“Sit down. Drink it,” she commanded. “Isn’t it a gorgeous day?” she said as she passed me a Protein Zone Double Berry Naked juice.

She sat down next to me and proceeded to tell me how her mother had managed to poison herself by eating the insides of cherry pits (that would be cyanide) and how she spent too much time in the ER with her trying to figure out why she was sick until she remembered the bracelets her mom was making with the pits.

“Betsy,”she said very seriously, “I need you to be me.” It took a minute to understand what she was talking about.

I knew what she meant and it scared me to death. Take over her business. She has been one of the greatest gifts to me this year as I’ve reentered the work force after decades of raising children, focusing on writing, volunteering in family history, and working occasionally on my artwork in my free time. She has trusted me, enjoyed me, and taught me how to be that way with other people just by being herself.

“I don’t want to be you.” I really didn’t. I’d just decided that morning to start the process of getting Board Certified in genealogy. I’d even started filling out the application! And I have a piece of artwork that I’m thrilled about, and another waiting in the wings! What about THAT life?

“But you’re doing it anyways. You can do it.” I know. I just hate commitment. That was my fear.

So, I let go of my fear of what would happen and let the possibilities sit with me instead.

But she was thinking of me and my life, my circumstances, my needs, and how her opportunity was looking like one for me.

That’s how generous people think and be.

I love them! Don’t you?

There are so many ways that we are generous.

We can share our time, our stuff, our smiles, a listening ear, our hopes and dreams, our love….all of it – ourselves.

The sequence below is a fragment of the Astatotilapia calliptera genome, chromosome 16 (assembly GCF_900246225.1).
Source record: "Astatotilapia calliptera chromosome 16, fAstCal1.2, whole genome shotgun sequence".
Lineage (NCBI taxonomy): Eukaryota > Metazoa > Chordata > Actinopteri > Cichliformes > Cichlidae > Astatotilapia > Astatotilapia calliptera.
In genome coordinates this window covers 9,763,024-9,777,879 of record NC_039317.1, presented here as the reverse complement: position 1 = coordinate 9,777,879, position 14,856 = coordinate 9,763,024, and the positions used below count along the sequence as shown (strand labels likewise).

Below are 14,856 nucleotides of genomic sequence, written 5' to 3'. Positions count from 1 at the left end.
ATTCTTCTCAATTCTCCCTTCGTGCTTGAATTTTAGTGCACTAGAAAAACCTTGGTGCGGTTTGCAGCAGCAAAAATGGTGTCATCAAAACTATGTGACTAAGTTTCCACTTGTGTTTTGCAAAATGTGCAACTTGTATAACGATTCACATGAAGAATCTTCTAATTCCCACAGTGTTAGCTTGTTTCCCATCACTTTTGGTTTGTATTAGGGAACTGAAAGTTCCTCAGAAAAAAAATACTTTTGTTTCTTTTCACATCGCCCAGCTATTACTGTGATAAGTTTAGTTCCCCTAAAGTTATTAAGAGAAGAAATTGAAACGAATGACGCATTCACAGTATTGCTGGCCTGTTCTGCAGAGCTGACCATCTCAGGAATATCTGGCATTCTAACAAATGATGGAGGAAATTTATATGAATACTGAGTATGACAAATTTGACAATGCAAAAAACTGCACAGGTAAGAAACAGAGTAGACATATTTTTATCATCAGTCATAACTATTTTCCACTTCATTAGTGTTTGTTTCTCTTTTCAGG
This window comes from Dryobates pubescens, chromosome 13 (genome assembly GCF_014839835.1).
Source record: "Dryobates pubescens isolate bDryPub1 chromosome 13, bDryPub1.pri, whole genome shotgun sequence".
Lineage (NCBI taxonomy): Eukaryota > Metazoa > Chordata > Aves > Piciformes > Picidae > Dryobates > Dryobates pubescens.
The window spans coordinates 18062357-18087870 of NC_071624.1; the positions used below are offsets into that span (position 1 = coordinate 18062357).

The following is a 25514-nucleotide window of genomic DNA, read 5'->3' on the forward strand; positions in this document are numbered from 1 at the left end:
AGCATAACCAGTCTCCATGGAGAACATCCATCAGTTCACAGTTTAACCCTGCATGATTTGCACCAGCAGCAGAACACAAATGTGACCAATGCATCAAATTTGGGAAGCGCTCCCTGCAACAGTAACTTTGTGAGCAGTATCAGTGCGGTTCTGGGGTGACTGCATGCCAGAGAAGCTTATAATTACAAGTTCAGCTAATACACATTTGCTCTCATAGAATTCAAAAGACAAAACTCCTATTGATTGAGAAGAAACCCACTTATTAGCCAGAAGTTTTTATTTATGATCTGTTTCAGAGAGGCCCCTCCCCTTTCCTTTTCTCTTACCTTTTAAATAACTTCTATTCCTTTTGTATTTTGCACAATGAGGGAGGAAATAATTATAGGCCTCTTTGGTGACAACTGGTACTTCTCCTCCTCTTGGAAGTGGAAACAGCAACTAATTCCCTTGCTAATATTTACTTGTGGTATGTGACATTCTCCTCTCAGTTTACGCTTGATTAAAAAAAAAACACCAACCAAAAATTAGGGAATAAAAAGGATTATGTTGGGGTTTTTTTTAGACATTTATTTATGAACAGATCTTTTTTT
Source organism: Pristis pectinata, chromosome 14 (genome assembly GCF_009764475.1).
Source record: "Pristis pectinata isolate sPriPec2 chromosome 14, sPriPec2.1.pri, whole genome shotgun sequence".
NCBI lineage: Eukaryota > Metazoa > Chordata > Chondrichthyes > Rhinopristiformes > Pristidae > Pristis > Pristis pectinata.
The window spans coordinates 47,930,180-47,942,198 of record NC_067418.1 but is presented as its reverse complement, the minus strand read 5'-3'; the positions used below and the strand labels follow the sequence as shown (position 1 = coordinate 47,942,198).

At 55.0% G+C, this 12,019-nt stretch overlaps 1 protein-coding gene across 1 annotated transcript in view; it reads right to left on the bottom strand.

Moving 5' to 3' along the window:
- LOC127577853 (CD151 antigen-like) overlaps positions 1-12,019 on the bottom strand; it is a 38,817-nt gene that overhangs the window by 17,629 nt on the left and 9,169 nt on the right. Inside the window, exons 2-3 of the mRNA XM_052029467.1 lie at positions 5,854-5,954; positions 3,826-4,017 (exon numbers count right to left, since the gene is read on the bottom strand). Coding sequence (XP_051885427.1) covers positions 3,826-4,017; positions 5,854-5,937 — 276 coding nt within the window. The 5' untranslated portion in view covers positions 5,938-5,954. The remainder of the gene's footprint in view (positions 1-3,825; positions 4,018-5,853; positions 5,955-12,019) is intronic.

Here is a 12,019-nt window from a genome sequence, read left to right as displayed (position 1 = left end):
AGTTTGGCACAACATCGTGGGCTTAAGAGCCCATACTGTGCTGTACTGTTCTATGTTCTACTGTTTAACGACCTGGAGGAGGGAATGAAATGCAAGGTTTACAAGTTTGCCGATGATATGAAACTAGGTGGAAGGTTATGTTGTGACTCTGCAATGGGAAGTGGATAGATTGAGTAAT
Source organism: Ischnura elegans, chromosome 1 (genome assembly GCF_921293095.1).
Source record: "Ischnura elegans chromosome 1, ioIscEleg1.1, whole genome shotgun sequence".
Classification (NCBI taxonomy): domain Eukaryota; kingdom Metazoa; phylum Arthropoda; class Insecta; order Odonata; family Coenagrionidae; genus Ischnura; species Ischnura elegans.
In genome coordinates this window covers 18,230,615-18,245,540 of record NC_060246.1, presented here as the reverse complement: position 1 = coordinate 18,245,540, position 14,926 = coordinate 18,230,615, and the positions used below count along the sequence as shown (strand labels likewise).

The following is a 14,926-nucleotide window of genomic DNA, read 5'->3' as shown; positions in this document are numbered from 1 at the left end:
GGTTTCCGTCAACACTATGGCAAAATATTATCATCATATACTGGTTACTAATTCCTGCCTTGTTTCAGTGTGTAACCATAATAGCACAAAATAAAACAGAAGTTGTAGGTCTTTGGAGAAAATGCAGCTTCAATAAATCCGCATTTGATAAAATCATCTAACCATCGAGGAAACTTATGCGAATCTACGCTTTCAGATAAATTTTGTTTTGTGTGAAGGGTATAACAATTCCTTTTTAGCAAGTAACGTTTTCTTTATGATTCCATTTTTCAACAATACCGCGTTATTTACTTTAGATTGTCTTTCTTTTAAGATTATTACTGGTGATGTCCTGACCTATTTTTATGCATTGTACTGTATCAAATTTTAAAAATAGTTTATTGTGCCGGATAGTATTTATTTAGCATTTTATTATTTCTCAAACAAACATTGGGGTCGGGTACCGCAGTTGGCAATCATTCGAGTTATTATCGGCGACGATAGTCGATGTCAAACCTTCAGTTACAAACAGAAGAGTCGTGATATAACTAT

But truly generous people don’t think about themselves when they give and as they “be”.

They think about you and me.


10 thoughts on “What If Today… You Lived a Generous Life?

    • They are great guys, Alli! I owe them so much. Costello is taking credit for my hula dancing interest, too! “Never would have happened without me!” he insists. LOL! Good things will always come his way because he just gives and gives and gives some more, even while living a normal, hectic life!
      Thanks, Alli! And have a fun Friday!

    • Thanks, Carolyn! I have a lot of fun when I’m out and about. Costello said to me, “You complete me,” which had me in stitches. It’s so fun being 52 and finding people to mess with who shoot it right back. And yes, giving is good!

    • KARMA! HA! Brian, I was talking to a friend at the store the other day about our mutual sensitivity to stuff and as I was driving home I thought about wearing a tag, or a necklace or something with, “Watch what you say to me: Karma’s got my back.” But I’d have to point to it all the time. That could be a problem!
      You’re a giver, too, Brian! Always sharing your tips and tricks with marketing your books!

  1. I have fun at the gas station, Ann. I always leave the change from my purchase with them. It usually goes unnoticed, but last week the guy at the counter said, “Really?! I was short!” (the register) It’s fun when things like that happen unexpectedly.